Sometimes, you just don't think you have the time to work out. With a struggle to balance work and home life, it's difficult to make time to eat healthily or make a beeline for the best cross trainer at your local gym. Your health often falls by the wayside as an easy thing to "sort out later" when you've got the time.
Well, now you've officially got the time. If you're into high-intensity training, we've got just the thing for the busy person who wants to fit more exercise into their day: a scientific method of doing your workouts known as "tabata".
What are Tabata workouts?
A Tabata workout is a sort of HIIT workout (which stands for high-intensity interval training). It asks you to work as hard as possible, rest for a short period, and go again. Tabata, like HIIT, can be applied to lots of different kinds of exercise, whether it's sprints, kettlebell swings, squat thrusts or a mix of lots of different moves.
However, Tabata places huge emphasis on a very strict timeframe. When doing a Tabata workout, you must perform your chosen exercise at 20 seconds of maximum intensity. Once your timer beeps, you get 10 seconds of rest before the timer beeps and you're off for another 20 seconds.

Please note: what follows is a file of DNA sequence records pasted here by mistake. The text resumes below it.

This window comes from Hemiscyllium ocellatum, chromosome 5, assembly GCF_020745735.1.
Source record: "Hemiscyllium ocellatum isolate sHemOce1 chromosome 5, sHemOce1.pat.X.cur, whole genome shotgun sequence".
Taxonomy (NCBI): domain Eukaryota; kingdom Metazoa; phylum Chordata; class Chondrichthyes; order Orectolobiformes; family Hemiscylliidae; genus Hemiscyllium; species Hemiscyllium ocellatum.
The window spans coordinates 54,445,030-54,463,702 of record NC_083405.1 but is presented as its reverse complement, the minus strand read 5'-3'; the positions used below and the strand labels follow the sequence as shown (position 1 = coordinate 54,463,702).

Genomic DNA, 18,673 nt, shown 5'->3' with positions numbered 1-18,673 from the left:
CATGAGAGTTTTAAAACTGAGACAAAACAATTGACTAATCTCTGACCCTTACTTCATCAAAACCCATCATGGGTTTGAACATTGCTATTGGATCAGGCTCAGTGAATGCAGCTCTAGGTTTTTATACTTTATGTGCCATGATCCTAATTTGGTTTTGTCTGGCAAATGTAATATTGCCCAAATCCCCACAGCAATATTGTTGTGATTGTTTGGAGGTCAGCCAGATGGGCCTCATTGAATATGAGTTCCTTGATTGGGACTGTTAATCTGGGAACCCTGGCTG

The aim is to complete eight rounds of 20 seconds with 10 second rest periods, which makes up a four-minute workout. It might sound easy on paper, but if you're working hard, four minutes feels like a long, long time.
Surely you can't do a good workout in four minutes?
The scientific journal Medicine & Science in Sports & Exercise conducted a study measuring the body's response to Tabata workouts compared to sixty minutes of moderate intensity exercise, like jogging. The study found Tabata workouts worked the participants' much harder, elevating the amount of oxygen they needed to take in and raising their energy burned by 28%. The joggers, meanwhile, didn't work nearly as hard.
Yes, it's true: just four minutes of demanding Tabata exercises can actually work you harder than an hour of running. Still don't think you've got time to work out?
Tabata's demanding nature means only those who are already comfortable with moderate-to-high intensity exercise should start doing the four minute workouts, while beginners should work up to it by taking on slightly less intense cardio sessions.
But for those who do want to take on the challenge to get fitter in four minutes, start here with workouts designed to test your core.
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Matt Evans is an experienced health and fitness journalist and is currently Fitness and Wellbeing Editor at TechRadar, covering all things exercise and nutrition on Fit&Well's tech-focused sister site. Matt originally discovered exercise through martial arts: he holds a black belt in Karate and remains a keen runner, gym-goer, and infrequent yogi. His top fitness tip? Stretch.
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